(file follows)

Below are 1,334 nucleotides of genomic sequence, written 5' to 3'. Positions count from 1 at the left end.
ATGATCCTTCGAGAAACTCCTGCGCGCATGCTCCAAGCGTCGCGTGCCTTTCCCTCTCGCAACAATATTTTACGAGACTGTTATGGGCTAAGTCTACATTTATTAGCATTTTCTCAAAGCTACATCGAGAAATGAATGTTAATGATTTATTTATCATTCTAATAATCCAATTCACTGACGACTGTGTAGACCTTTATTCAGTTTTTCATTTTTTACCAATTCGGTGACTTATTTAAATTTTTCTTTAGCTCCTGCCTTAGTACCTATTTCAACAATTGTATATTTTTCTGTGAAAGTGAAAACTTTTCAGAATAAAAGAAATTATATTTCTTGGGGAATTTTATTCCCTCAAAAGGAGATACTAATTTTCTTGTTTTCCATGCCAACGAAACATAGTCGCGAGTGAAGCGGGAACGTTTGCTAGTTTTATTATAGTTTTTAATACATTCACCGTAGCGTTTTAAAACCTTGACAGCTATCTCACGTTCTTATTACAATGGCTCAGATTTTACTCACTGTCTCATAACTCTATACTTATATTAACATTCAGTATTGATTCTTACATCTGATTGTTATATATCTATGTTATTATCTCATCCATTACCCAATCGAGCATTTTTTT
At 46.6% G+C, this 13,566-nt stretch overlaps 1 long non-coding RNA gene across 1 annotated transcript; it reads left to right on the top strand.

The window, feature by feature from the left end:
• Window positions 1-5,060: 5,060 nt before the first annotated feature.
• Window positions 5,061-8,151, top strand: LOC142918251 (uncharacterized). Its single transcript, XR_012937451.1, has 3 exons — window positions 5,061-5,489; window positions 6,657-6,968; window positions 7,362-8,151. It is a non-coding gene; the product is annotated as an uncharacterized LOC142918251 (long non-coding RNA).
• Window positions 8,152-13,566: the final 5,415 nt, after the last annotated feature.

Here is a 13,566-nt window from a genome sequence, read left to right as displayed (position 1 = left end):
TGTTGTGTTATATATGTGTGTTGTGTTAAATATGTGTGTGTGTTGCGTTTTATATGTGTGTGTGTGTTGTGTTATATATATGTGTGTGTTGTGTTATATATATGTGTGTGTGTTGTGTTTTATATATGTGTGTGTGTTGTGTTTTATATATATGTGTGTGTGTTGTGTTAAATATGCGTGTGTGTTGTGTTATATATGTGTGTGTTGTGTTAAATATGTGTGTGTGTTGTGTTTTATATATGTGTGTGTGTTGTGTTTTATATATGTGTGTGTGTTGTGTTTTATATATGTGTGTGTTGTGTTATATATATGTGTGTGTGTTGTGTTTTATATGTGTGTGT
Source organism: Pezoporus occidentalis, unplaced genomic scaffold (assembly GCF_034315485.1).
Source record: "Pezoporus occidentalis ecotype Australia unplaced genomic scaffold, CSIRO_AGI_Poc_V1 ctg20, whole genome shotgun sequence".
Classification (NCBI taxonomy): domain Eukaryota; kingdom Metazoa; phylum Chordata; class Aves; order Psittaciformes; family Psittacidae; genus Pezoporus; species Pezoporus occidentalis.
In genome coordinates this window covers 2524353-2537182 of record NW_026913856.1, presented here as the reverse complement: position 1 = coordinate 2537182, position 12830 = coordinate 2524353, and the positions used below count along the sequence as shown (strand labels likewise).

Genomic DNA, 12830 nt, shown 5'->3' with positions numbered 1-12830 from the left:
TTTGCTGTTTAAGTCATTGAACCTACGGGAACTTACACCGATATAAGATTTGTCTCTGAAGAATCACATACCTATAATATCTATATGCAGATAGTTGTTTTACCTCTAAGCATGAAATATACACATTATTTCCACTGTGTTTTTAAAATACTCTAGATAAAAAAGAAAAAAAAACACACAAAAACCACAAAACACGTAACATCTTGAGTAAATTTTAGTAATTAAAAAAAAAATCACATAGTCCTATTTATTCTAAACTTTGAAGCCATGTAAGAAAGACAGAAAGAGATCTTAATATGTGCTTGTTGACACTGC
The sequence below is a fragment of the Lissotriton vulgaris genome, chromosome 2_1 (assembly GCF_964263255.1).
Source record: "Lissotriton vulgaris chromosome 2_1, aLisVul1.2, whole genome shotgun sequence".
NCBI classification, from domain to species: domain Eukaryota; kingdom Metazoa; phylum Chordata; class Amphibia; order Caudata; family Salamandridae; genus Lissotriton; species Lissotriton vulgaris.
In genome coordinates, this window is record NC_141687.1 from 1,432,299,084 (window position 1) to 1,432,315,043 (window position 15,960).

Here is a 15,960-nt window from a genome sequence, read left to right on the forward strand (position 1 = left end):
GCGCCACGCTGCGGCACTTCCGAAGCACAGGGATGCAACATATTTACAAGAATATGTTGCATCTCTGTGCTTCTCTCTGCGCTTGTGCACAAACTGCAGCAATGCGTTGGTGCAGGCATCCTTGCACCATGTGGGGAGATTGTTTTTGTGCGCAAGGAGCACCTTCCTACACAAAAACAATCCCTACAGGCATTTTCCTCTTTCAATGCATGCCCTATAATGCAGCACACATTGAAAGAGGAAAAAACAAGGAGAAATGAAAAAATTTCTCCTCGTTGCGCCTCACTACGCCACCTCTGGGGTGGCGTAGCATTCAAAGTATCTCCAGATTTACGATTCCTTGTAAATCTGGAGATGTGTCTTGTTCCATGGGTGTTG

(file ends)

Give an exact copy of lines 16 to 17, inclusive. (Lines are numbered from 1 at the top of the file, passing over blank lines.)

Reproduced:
The sequence below is a fragment of the Lissotriton vulgaris genome, chromosome 2_1 (assembly GCF_964263255.1).
Source record: "Lissotriton vulgaris chromosome 2_1, aLisVul1.2, whole genome shotgun sequence".